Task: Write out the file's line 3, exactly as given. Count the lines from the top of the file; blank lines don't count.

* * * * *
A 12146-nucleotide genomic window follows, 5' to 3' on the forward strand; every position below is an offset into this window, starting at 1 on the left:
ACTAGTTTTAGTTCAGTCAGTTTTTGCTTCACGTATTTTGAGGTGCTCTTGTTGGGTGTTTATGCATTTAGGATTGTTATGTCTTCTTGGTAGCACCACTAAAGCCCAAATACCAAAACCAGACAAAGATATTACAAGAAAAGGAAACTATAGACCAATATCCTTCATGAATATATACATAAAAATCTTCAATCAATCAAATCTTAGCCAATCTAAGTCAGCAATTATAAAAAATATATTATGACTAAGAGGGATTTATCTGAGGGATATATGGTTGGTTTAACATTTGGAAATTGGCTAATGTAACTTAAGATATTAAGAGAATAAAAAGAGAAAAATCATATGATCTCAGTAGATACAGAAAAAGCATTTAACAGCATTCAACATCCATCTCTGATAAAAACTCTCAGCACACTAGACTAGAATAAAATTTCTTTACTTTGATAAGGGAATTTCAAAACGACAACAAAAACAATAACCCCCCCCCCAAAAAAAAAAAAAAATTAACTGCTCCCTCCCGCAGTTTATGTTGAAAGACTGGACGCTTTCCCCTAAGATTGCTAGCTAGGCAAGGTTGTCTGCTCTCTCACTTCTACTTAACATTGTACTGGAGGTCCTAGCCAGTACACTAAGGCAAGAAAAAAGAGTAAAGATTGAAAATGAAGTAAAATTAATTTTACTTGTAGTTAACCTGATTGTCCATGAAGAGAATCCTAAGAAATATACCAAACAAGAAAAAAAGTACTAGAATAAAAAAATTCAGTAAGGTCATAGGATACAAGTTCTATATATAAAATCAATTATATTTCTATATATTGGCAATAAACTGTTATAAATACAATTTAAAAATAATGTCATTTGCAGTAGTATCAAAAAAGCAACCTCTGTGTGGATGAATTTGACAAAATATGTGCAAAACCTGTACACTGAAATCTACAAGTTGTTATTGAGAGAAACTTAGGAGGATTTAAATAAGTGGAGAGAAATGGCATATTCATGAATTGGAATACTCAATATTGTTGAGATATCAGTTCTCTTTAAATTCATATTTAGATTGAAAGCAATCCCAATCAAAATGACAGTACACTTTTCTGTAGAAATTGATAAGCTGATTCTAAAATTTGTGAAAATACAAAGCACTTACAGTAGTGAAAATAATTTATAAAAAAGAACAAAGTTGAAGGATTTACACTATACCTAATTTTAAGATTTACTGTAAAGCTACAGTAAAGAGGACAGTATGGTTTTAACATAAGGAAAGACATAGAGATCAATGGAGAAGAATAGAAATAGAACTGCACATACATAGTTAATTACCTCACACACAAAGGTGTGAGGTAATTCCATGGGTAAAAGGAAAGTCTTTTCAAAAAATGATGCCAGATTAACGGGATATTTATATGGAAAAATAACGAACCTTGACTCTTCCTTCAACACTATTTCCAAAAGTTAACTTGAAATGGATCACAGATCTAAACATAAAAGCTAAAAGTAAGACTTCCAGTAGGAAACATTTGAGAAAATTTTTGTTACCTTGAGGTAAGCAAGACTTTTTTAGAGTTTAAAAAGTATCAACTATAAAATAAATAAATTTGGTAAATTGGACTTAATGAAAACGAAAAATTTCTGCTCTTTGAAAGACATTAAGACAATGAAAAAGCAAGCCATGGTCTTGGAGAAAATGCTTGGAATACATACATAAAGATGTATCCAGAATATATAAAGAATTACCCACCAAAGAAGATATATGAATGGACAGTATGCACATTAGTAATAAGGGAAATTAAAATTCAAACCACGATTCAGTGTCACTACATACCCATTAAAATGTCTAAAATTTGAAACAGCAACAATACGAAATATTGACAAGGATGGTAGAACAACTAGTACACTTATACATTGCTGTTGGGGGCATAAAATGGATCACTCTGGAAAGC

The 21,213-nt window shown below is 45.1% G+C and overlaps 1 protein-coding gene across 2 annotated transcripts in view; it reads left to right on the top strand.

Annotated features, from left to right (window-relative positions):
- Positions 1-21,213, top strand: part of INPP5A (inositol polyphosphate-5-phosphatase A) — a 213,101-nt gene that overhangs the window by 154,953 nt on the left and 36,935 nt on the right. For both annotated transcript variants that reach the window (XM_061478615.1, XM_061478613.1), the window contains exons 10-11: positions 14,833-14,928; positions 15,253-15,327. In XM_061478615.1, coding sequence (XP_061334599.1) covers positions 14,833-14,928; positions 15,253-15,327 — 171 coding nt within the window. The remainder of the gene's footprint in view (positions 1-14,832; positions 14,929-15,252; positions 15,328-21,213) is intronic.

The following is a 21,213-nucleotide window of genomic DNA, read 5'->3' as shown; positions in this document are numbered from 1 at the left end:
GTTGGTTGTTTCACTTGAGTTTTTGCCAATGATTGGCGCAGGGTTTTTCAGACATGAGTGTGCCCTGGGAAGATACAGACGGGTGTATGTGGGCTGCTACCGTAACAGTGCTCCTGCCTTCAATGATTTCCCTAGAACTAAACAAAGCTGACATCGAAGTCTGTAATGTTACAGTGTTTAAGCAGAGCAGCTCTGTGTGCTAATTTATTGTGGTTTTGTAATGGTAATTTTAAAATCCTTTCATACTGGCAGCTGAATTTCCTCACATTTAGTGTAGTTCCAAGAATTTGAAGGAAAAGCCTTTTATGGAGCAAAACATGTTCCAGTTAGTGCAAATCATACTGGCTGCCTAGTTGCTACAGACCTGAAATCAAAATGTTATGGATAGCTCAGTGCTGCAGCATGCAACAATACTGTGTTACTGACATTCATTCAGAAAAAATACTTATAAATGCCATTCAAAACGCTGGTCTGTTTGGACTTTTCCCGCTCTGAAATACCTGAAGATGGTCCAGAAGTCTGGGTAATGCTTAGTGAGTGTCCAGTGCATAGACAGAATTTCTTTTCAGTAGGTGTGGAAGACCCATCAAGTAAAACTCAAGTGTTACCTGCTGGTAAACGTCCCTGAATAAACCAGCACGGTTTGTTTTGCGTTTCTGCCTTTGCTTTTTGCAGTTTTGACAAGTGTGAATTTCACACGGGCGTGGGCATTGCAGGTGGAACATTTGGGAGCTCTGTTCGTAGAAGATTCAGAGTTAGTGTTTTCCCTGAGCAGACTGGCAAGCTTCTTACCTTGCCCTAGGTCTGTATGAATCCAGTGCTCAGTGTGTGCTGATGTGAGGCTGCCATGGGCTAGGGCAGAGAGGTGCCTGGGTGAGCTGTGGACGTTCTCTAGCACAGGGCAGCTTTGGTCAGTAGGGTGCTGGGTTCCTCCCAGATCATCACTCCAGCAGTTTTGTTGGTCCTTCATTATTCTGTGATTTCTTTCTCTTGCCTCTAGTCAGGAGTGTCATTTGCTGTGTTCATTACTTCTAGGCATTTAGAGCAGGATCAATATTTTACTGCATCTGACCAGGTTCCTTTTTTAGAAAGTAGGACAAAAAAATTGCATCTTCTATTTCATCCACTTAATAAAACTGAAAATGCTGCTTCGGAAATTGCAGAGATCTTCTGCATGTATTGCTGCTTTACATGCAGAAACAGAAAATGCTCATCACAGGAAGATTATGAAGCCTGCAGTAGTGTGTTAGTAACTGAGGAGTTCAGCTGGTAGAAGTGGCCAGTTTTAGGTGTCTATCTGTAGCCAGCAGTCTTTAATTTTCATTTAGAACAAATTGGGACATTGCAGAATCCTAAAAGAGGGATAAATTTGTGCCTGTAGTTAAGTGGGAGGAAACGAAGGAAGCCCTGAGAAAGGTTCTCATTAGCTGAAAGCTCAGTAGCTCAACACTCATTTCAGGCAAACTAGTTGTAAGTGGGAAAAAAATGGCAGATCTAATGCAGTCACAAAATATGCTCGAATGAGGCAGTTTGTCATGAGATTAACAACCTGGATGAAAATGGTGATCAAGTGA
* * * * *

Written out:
The 21,213-nt window shown below is 45.1% G+C and overlaps 1 protein-coding gene across 2 annotated transcripts in view; it reads left to right on the top strand.